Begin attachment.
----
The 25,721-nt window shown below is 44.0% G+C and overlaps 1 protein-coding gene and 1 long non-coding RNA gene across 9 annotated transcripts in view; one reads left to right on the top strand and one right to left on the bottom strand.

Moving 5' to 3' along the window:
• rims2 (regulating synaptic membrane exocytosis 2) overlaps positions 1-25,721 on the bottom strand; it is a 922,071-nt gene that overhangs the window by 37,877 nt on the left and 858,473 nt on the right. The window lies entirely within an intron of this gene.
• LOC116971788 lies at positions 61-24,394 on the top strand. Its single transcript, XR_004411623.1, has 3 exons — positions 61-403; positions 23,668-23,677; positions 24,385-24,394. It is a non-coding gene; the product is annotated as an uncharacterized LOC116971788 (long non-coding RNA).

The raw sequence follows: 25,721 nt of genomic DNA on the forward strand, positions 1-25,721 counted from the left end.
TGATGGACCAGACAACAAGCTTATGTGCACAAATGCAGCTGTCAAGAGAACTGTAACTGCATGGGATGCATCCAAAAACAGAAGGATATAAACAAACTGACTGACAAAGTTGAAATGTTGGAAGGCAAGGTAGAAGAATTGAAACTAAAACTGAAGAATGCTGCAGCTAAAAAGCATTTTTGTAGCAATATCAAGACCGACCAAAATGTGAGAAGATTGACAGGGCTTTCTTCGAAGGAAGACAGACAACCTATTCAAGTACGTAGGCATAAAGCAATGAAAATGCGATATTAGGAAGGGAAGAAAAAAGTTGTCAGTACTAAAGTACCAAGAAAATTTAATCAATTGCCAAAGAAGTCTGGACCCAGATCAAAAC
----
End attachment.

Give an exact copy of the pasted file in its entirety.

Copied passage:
The 25,721-nt window shown below is 44.0% G+C and overlaps 1 protein-coding gene and 1 long non-coding RNA gene across 9 annotated transcripts in view; one reads left to right on the top strand and one right to left on the bottom strand.

Moving 5' to 3' along the window:
• rims2 (regulating synaptic membrane exocytosis 2) overlaps positions 1-25,721 on the bottom strand; it is a 922,071-nt gene that overhangs the window by 37,877 nt on the left and 858,473 nt on the right. The window lies entirely within an intron of this gene.
• LOC116971788 lies at positions 61-24,394 on the top strand. Its single transcript, XR_004411623.1, has 3 exons — positions 61-403; positions 23,668-23,677; positions 24,385-24,394. It is a non-coding gene; the product is annotated as an uncharacterized LOC116971788 (long non-coding RNA).

The raw sequence follows: 25,721 nt of genomic DNA on the forward strand, positions 1-25,721 counted from the left end.
TGATGGACCAGACAACAAGCTTATGTGCACAAATGCAGCTGTCAAGAGAACTGTAACTGCATGGGATGCATCCAAAAACAGAAGGATATAAACAAACTGACTGACAAAGTTGAAATGTTGGAAGGCAAGGTAGAAGAATTGAAACTAAAACTGAAGAATGCTGCAGCTAAAAAGCATTTTTGTAGCAATATCAAGACCGACCAAAATGTGAGAAGATTGACAGGGCTTTCTTCGAAGGAAGACAGACAACCTATTCAAGTACGTAGGCATAAAGCAATGAAAATGCGATATTAGGAAGGGAAGAAAAAAGTTGTCAGTACTAAAGTACCAAGAAAATTTAATCAATTGCCAAAGAAGTCTGGACCCAGATCAAAAC